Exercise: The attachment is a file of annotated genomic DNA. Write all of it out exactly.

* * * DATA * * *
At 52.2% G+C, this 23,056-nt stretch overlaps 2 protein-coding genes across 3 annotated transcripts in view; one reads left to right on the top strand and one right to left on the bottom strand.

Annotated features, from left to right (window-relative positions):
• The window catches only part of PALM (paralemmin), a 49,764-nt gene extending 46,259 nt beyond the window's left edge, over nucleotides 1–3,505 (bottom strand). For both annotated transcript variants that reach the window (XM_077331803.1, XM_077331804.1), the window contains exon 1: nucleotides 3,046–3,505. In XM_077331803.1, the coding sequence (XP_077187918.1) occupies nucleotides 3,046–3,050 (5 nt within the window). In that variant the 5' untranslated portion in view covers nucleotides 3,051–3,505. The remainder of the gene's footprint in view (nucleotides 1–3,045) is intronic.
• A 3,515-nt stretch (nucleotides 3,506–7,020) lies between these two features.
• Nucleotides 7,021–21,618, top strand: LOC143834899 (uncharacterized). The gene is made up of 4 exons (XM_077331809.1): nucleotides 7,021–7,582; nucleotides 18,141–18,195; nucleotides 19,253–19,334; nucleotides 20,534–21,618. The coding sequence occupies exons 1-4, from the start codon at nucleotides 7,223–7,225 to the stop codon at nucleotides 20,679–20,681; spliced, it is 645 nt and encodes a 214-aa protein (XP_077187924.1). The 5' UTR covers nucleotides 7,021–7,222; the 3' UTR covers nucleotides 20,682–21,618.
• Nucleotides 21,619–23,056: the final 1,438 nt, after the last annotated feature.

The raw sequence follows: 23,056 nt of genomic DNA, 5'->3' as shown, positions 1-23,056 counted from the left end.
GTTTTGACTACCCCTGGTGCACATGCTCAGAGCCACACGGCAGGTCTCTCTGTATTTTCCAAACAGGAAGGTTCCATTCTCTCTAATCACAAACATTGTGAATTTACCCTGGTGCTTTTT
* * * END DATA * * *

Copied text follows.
At 52.2% G+C, this 23,056-nt stretch overlaps 2 protein-coding genes across 3 annotated transcripts in view; one reads left to right on the top strand and one right to left on the bottom strand.

Annotated features, from left to right (window-relative positions):
• The window catches only part of PALM (paralemmin), a 49,764-nt gene extending 46,259 nt beyond the window's left edge, over nucleotides 1–3,505 (bottom strand). For both annotated transcript variants that reach the window (XM_077331803.1, XM_077331804.1), the window contains exon 1: nucleotides 3,046–3,505. In XM_077331803.1, the coding sequence (XP_077187918.1) occupies nucleotides 3,046–3,050 (5 nt within the window). In that variant the 5' untranslated portion in view covers nucleotides 3,051–3,505. The remainder of the gene's footprint in view (nucleotides 1–3,045) is intronic.
• A 3,515-nt stretch (nucleotides 3,506–7,020) lies between these two features.
• Nucleotides 7,021–21,618, top strand: LOC143834899 (uncharacterized). The gene is made up of 4 exons (XM_077331809.1): nucleotides 7,021–7,582; nucleotides 18,141–18,195; nucleotides 19,253–19,334; nucleotides 20,534–21,618. The coding sequence occupies exons 1-4, from the start codon at nucleotides 7,223–7,225 to the stop codon at nucleotides 20,679–20,681; spliced, it is 645 nt and encodes a 214-aa protein (XP_077187924.1). The 5' UTR covers nucleotides 7,021–7,222; the 3' UTR covers nucleotides 20,682–21,618.
• Nucleotides 21,619–23,056: the final 1,438 nt, after the last annotated feature.

The raw sequence follows: 23,056 nt of genomic DNA, 5'->3' as shown, positions 1-23,056 counted from the left end.
GTTTTGACTACCCCTGGTGCACATGCTCAGAGCCACACGGCAGGTCTCTCTGTATTTTCCAAACAGGAAGGTTCCATTCTCTCTAATCACAAACATTGTGAATTTACCCTGGTGCTTTTT